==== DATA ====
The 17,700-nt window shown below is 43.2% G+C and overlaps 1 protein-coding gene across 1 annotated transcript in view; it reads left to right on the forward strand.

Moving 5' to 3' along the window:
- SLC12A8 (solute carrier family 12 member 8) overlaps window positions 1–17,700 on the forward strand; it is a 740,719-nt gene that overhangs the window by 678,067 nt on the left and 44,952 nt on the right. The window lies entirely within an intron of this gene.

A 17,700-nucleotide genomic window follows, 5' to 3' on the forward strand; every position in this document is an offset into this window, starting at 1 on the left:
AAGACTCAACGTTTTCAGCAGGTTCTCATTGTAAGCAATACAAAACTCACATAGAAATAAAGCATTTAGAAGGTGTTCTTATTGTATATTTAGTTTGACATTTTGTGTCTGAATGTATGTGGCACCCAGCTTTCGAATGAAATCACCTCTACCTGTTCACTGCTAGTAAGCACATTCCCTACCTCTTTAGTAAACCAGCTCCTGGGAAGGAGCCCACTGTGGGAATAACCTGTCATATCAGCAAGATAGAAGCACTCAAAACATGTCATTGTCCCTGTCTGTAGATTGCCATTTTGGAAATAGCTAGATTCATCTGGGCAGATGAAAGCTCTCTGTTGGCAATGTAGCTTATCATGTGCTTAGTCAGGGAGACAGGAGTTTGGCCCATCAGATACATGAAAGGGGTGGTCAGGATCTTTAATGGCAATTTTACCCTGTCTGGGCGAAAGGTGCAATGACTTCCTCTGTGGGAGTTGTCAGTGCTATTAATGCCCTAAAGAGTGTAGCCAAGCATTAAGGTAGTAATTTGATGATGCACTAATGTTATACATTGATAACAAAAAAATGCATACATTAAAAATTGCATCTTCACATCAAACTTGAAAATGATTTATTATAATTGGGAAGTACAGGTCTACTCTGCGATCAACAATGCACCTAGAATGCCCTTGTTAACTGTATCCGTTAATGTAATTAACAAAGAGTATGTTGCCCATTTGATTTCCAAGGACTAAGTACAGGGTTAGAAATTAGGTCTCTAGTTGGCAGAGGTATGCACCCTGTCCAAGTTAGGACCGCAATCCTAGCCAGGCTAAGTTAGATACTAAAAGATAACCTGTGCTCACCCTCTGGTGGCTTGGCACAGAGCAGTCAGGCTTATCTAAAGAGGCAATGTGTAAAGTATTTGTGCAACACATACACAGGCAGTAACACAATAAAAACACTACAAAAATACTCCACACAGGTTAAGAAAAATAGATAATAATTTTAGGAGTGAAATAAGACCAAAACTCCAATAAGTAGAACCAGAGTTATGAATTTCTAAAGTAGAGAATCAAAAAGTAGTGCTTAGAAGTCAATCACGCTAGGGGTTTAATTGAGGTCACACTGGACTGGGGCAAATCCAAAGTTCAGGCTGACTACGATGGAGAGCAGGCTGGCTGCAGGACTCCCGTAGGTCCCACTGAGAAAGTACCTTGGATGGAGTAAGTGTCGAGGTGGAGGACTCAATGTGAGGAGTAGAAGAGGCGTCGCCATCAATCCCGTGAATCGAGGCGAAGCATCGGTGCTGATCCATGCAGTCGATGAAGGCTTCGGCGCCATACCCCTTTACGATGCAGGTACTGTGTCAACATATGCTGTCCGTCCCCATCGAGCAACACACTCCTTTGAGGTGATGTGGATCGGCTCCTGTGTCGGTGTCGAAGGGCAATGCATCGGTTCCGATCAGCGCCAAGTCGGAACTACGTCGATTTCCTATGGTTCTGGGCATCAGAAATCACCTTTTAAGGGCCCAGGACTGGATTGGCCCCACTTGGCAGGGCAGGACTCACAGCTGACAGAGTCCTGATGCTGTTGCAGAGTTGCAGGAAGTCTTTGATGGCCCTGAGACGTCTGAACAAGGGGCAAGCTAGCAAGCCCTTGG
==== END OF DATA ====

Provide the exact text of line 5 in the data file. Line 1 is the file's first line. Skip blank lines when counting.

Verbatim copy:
AAGACTCAACGTTTTCAGCAGGTTCTCATTGTAAGCAATACAAAACTCACATAGAAATAAAGCATTTAGAAGGTGTTCTTATTGTATATTTAGTTTGACATTTTGTGTCTGAATGTATGTGGCACCCAGCTTTCGAATGAAATCACCTCTACCTGTTCACTGCTAGTAAGCACATTCCCTACCTCTTTAGTAAACCAGCTCCTGGGAAGGAGCCCACTGTGGGAATAACCTGTCATATCAGCAAGATAGAAGCACTCAAAACATGTCATTGTCCCTGTCTGTAGATTGCCATTTTGGAAATAGCTAGATTCATCTGGGCAGATGAAAGCTCTCTGTTGGCAATGTAGCTTATCATGTGCTTAGTCAGGGAGACAGGAGTTTGGCCCATCAGATACATGAAAGGGGTGGTCAGGATCTTTAATGGCAATTTTACCCTGTCTGGGCGAAAGGTGCAATGACTTCCTCTGTGGGAGTTGTCAGTGCTATTAATGCCCTAAAGAGTGTAGCCAAGCATTAAGGTAGTAATTTGATGATGCACTAATGTTATACATTGATAACAAAAAAATGCATACATTAAAAATTGCATCTTCACATCAAACTTGAAAATGATTTATTATAATTGGGAAGTACAGGTCTACTCTGCGATCAACAATGCACCTAGAATGCCCTTGTTAACTGTATCCGTTAATGTAATTAACAAAGAGTATGTTGCCCATTTGATTTCCAAGGACTAAGTACAGGGTTAGAAATTAGGTCTCTAGTTGGCAGAGGTATGCACCCTGTCCAAGTTAGGACCGCAATCCTAGCCAGGCTAAGTTAGATACTAAAAGATAACCTGTGCTCACCCTCTGGTGGCTTGGCACAGAGCAGTCAGGCTTATCTAAAGAGGCAATGTGTAAAGTATTTGTGCAACACATACACAGGCAGTAACACAATAAAAACACTACAAAAATACTCCACACAGGTTAAGAAAAATAGATAATAATTTTAGGAGTGAAATAAGACCAAAACTCCAATAAGTAGAACCAGAGTTATGAATTTCTAAAGTAGAGAATCAAAAAGTAGTGCTTAGAAGTCAATCACGCTAGGGGTTTAATTGAGGTCACACTGGACTGGGGCAAATCCAAAGTTCAGGCTGACTACGATGGAGAGCAGGCTGGCTGCAGGACTCCCGTAGGTCCCACTGAGAAAGTACCTTGGATGGAGTAAGTGTCGAGGTGGAGGACTCAATGTGAGGAGTAGAAGAGGCGTCGCCATCAATCCCGTGAATCGAGGCGAAGCATCGGTGCTGATCCATGCAGTCGATGAAGGCTTCGGCGCCATACCCCTTTACGATGCAGGTACTGTGTCAACATATGCTGTCCGTCCCCATCGAGCAACACACTCCTTTGAGGTGATGTGGATCGGCTCCTGTGTCGGTGTCGAAGGGCAATGCATCGGTTCCGATCAGCGCCAAGTCGGAACTACGTCGATTTCCTATGGTTCTGGGCATCAGAAATCACCTTTTAAGGGCCCAGGACTGGATTGGCCCCACTTGGCAGGGCAGGACTCACAGCTGACAGAGTCCTGATGCTGTTGCAGAGTTGCAGGAAGTCTTTGATGGCCCTGAGACGTCTGAACAAGGGGCAAGCTAGCAAGCCCTTGG